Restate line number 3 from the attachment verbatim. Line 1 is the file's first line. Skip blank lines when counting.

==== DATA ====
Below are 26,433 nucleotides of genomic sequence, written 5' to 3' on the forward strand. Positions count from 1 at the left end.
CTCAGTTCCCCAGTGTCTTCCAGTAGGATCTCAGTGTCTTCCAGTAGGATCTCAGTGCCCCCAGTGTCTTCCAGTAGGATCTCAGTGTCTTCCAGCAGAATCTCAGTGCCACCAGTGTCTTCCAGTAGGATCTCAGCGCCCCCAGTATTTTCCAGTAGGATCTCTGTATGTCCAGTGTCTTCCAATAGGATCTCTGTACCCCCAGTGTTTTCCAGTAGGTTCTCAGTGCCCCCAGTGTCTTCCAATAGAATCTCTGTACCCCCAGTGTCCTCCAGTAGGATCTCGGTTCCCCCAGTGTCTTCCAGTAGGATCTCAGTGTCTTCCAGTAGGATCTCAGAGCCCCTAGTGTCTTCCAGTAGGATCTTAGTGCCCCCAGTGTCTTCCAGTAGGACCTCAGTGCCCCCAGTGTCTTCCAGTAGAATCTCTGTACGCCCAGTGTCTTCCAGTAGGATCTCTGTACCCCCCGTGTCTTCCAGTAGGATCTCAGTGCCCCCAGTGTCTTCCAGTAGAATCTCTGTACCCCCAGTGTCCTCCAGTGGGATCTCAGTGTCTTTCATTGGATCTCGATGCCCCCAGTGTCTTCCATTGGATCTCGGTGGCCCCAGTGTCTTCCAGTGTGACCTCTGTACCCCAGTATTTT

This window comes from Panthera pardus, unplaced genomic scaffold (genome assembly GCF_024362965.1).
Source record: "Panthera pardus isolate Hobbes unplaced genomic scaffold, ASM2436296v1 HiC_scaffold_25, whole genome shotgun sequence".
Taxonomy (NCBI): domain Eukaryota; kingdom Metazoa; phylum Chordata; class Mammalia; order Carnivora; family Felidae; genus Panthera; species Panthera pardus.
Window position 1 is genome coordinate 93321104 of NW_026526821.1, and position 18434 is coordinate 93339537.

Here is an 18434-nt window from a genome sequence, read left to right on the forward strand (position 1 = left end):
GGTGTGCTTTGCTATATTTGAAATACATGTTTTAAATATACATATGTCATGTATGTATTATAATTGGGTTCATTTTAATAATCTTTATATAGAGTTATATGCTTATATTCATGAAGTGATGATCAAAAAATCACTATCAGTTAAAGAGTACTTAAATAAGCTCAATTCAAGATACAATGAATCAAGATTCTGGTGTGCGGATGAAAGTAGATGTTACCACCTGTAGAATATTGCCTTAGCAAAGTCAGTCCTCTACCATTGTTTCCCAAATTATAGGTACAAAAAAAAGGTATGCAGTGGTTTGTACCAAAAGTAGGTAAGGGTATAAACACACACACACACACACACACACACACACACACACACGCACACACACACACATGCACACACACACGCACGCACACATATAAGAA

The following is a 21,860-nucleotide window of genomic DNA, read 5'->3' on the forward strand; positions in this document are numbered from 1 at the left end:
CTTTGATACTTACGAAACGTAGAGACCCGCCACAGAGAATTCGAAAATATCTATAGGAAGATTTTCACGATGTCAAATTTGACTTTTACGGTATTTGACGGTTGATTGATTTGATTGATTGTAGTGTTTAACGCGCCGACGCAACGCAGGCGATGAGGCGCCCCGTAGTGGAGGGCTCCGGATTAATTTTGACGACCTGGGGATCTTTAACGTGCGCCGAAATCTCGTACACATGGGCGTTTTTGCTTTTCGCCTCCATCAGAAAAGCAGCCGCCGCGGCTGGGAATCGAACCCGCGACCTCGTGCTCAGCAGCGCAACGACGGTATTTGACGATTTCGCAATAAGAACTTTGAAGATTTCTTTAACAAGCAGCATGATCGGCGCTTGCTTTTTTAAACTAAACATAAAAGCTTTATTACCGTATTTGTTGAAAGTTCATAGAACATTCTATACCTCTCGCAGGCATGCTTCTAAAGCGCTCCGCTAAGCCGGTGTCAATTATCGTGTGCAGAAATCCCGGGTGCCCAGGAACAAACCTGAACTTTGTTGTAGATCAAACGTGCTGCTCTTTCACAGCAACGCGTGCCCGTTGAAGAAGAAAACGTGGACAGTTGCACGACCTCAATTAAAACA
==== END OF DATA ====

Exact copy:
This window comes from Panthera pardus, unplaced genomic scaffold (genome assembly GCF_024362965.1).